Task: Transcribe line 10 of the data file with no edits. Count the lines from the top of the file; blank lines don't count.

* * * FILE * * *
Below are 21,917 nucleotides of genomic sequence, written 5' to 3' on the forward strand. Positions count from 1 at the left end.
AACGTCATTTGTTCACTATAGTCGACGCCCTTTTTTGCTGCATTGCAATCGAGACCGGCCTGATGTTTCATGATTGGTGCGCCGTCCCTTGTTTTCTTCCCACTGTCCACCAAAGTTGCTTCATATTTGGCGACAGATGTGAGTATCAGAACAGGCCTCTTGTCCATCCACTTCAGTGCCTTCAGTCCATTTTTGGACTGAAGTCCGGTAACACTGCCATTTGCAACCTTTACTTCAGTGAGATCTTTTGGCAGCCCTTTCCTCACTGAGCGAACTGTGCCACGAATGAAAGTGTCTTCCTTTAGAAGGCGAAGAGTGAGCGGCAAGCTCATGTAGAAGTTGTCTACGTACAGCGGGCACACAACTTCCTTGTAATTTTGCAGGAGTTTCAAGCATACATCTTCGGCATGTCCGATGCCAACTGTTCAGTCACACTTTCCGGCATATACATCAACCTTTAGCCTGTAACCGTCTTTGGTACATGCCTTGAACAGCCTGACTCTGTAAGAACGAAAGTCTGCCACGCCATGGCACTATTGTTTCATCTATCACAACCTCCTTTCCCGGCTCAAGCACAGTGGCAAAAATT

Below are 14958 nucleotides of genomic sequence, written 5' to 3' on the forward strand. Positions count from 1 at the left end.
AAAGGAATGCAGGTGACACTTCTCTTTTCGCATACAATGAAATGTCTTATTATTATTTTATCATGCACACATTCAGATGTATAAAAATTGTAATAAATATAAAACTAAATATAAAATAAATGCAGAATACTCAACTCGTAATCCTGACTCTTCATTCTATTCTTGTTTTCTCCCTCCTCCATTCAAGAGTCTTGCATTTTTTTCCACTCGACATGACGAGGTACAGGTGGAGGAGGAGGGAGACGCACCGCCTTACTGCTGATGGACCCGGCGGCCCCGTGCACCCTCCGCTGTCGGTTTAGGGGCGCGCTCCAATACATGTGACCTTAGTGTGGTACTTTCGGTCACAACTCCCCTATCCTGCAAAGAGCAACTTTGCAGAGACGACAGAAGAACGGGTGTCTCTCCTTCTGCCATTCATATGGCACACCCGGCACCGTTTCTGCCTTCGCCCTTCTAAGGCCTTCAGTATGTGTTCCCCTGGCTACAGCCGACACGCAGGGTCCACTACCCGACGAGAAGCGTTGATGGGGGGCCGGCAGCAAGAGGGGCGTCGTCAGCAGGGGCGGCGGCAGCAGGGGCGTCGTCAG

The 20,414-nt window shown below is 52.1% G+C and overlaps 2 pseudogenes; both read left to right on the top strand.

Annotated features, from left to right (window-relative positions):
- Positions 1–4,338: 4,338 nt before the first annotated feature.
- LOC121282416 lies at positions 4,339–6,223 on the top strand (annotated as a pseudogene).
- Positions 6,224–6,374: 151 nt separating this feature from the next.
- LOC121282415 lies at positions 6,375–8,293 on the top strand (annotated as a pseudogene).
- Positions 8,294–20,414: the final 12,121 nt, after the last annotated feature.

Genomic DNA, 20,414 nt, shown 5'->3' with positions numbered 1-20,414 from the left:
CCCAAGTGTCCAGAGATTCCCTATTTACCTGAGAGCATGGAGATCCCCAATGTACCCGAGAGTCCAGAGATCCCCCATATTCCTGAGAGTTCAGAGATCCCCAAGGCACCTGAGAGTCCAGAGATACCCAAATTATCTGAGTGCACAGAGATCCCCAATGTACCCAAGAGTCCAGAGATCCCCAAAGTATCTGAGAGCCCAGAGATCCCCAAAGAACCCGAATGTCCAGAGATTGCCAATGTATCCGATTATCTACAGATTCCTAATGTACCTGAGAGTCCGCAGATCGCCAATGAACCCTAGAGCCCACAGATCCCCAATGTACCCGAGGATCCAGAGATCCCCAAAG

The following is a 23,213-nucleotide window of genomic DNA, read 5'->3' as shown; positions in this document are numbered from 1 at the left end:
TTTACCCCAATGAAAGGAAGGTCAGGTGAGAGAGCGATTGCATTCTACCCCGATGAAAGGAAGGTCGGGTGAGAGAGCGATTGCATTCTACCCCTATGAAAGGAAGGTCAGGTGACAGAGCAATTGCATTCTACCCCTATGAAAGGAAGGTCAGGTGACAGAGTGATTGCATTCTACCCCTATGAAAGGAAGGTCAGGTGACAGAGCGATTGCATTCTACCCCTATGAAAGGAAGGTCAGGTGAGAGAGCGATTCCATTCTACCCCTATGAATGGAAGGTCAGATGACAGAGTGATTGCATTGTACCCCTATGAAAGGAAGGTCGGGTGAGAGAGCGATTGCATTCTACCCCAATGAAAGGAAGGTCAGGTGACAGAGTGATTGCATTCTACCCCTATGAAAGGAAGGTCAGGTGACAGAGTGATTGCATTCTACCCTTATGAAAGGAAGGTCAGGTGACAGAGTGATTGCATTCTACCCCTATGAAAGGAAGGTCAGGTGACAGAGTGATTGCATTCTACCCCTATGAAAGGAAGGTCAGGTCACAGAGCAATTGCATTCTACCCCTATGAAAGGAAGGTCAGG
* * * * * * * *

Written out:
- LOC121282415 lies at positions 6,375–8,293 on the top strand (annotated as a pseudogene).